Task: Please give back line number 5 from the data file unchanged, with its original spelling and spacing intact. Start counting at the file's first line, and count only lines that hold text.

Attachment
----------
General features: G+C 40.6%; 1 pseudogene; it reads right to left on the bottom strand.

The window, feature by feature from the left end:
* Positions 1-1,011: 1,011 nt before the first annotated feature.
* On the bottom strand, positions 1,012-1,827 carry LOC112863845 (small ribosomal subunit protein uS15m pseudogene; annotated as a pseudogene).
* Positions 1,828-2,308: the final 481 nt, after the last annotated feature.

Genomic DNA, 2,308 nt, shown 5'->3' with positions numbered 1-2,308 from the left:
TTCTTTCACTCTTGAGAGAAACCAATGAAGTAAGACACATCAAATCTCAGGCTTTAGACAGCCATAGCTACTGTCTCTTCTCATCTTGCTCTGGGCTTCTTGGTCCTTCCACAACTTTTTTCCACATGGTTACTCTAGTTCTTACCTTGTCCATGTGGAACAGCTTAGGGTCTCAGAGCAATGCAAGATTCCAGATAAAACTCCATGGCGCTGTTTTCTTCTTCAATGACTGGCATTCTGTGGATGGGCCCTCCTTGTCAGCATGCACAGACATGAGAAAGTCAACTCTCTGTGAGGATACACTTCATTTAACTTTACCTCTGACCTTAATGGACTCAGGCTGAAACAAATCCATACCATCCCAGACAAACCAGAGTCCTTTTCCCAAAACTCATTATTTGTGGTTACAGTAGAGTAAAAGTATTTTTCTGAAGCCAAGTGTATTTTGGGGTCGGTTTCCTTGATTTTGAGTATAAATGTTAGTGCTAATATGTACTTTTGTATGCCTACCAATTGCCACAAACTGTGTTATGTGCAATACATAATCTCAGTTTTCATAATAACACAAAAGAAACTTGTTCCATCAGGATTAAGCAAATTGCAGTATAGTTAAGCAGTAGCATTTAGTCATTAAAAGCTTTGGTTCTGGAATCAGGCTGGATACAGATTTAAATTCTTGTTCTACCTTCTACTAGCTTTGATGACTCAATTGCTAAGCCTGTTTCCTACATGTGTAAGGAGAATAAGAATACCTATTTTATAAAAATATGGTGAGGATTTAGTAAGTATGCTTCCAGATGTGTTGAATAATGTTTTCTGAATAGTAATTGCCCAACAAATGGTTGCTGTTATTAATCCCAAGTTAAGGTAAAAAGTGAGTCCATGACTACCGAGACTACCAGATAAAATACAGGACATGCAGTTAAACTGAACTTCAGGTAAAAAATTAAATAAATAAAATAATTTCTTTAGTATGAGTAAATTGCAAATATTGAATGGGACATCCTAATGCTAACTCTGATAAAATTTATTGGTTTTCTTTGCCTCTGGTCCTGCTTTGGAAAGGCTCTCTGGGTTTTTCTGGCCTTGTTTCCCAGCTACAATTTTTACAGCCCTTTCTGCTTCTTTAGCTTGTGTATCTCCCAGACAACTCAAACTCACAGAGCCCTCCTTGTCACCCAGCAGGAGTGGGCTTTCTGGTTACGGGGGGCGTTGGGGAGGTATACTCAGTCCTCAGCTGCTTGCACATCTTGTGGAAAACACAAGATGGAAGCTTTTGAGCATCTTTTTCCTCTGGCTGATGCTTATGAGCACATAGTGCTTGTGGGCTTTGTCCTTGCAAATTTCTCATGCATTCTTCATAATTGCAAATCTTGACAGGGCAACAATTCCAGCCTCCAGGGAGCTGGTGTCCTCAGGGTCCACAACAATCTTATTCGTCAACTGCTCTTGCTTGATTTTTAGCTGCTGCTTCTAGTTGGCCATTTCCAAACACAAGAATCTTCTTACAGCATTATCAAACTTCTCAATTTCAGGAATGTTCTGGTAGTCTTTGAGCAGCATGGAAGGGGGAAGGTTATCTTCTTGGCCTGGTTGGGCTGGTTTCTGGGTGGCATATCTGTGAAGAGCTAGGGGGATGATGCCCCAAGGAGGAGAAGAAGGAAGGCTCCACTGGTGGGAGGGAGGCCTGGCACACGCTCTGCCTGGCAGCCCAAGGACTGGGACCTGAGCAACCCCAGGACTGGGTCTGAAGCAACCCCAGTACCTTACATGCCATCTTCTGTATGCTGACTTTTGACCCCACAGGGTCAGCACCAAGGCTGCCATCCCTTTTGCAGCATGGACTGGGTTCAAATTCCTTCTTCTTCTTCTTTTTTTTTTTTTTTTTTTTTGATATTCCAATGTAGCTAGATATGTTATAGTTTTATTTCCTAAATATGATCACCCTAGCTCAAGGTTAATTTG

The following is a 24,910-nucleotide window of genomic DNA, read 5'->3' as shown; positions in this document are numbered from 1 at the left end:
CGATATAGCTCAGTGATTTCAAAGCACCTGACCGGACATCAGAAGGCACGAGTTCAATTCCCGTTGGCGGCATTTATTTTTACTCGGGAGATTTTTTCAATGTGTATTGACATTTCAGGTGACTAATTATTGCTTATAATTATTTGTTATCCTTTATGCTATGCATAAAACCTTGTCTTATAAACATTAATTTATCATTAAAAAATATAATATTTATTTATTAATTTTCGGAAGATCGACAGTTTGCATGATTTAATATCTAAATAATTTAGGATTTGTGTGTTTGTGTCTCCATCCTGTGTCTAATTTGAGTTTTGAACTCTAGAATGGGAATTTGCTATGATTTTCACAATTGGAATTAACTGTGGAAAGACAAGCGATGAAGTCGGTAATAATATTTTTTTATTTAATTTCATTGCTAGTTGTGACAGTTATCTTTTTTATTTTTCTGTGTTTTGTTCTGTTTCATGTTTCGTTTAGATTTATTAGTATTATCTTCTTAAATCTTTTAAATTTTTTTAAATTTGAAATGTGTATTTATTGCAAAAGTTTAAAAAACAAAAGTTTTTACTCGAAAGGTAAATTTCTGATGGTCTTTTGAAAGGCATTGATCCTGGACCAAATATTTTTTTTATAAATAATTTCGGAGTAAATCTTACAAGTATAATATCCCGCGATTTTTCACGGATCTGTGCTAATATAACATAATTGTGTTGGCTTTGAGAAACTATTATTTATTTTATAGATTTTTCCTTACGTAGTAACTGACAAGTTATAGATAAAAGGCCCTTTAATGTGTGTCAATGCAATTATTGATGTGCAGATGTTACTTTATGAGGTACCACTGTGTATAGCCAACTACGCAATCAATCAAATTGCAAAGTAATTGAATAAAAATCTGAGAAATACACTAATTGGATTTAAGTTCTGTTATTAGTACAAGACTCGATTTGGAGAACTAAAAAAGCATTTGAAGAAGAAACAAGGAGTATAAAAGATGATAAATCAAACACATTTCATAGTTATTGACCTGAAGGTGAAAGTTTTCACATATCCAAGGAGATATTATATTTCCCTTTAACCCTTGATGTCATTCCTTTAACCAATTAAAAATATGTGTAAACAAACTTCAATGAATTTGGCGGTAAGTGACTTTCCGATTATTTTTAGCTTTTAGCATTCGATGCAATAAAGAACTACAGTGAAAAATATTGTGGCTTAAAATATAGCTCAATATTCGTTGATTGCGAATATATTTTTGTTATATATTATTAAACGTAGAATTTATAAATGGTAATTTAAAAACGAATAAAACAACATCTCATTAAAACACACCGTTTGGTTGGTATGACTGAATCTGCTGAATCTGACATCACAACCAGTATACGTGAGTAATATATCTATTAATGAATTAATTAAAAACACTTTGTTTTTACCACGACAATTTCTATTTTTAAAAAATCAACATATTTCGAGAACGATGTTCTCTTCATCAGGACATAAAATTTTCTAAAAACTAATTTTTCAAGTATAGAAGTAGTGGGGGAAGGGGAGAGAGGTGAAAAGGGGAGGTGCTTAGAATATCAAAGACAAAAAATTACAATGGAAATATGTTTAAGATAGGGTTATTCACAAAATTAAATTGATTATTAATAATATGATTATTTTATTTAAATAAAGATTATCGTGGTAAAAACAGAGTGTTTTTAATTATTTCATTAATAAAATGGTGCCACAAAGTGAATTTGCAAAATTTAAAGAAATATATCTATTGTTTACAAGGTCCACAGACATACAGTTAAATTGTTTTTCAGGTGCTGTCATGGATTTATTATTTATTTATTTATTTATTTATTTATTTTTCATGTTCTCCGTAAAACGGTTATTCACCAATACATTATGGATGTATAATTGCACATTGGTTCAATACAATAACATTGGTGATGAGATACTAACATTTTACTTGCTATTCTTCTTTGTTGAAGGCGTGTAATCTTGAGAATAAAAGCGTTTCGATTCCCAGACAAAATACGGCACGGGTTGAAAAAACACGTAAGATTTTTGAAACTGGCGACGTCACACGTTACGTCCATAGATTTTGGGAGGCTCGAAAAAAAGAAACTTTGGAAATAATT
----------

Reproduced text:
* Positions 1,828-2,308: the final 481 nt, after the last annotated feature.